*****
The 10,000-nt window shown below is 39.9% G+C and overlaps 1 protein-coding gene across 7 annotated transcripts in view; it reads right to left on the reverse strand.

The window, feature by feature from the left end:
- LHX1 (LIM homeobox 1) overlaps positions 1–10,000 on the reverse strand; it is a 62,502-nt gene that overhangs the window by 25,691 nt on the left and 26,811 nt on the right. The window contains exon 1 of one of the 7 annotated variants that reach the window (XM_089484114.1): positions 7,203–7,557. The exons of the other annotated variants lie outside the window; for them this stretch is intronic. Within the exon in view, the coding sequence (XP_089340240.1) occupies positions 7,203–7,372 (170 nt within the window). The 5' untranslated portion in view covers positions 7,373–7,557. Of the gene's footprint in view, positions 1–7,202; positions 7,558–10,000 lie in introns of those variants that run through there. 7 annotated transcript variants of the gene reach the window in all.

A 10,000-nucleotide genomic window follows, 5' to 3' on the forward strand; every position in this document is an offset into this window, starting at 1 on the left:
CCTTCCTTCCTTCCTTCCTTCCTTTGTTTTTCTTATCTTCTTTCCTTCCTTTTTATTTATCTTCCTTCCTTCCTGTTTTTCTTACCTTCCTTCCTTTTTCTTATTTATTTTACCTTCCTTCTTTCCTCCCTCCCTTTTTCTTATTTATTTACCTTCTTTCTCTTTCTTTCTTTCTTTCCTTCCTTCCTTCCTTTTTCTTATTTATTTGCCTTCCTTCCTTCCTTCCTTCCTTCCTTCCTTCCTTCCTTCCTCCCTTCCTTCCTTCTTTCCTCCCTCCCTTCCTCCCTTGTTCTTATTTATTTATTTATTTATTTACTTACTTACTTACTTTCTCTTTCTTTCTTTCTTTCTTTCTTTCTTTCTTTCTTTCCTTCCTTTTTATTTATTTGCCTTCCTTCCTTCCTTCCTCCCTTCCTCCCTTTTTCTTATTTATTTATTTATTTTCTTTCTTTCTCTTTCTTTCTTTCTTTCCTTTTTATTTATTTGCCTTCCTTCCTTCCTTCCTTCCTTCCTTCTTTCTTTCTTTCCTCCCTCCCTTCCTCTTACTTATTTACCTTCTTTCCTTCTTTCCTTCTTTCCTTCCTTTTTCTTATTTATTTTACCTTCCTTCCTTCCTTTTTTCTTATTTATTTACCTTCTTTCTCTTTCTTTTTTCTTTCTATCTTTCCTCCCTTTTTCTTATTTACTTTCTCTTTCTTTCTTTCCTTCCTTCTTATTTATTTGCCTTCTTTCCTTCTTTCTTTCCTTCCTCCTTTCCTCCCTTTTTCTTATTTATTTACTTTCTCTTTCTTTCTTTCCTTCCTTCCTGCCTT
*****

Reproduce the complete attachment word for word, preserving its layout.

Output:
The 10,000-nt window shown below is 39.9% G+C and overlaps 1 protein-coding gene across 7 annotated transcripts in view; it reads right to left on the reverse strand.

The window, feature by feature from the left end:
- LHX1 (LIM homeobox 1) overlaps positions 1–10,000 on the reverse strand; it is a 62,502-nt gene that overhangs the window by 25,691 nt on the left and 26,811 nt on the right. The window contains exon 1 of one of the 7 annotated variants that reach the window (XM_089484114.1): positions 7,203–7,557. The exons of the other annotated variants lie outside the window; for them this stretch is intronic. Within the exon in view, the coding sequence (XP_089340240.1) occupies positions 7,203–7,372 (170 nt within the window). The 5' untranslated portion in view covers positions 7,373–7,557. Of the gene's footprint in view, positions 1–7,202; positions 7,558–10,000 lie in introns of those variants that run through there. 7 annotated transcript variants of the gene reach the window in all.

A 10,000-nucleotide genomic window follows, 5' to 3' on the forward strand; every position in this document is an offset into this window, starting at 1 on the left:
CCTTCCTTCCTTCCTTCCTTCCTTTGTTTTTCTTATCTTCTTTCCTTCCTTTTTATTTATCTTCCTTCCTTCCTGTTTTTCTTACCTTCCTTCCTTTTTCTTATTTATTTTACCTTCCTTCTTTCCTCCCTCCCTTTTTCTTATTTATTTACCTTCTTTCTCTTTCTTTCTTTCTTTCCTTCCTTCCTTCCTTTTTCTTATTTATTTGCCTTCCTTCCTTCCTTCCTTCCTTCCTTCCTTCCTTCCTTCCTCCCTTCCTTCCTTCTTTCCTCCCTCCCTTCCTCCCTTGTTCTTATTTATTTATTTATTTATTTACTTACTTACTTACTTTCTCTTTCTTTCTTTCTTTCTTTCTTTCTTTCTTTCTTTCCTTCCTTTTTATTTATTTGCCTTCCTTCCTTCCTTCCTCCCTTCCTCCCTTTTTCTTATTTATTTATTTATTTTCTTTCTTTCTCTTTCTTTCTTTCTTTCCTTTTTATTTATTTGCCTTCCTTCCTTCCTTCCTTCCTTCCTTCTTTCTTTCTTTCCTCCCTCCCTTCCTCTTACTTATTTACCTTCTTTCCTTCTTTCCTTCTTTCCTTCCTTTTTCTTATTTATTTTACCTTCCTTCCTTCCTTTTTTCTTATTTATTTACCTTCTTTCTCTTTCTTTTTTCTTTCTATCTTTCCTCCCTTTTTCTTATTTACTTTCTCTTTCTTTCTTTCCTTCCTTCTTATTTATTTGCCTTCTTTCCTTCTTTCTTTCCTTCCTCCTTTCCTCCCTTTTTCTTATTTATTTACTTTCTCTTTCTTTCTTTCCTTCCTTCCTGCCTT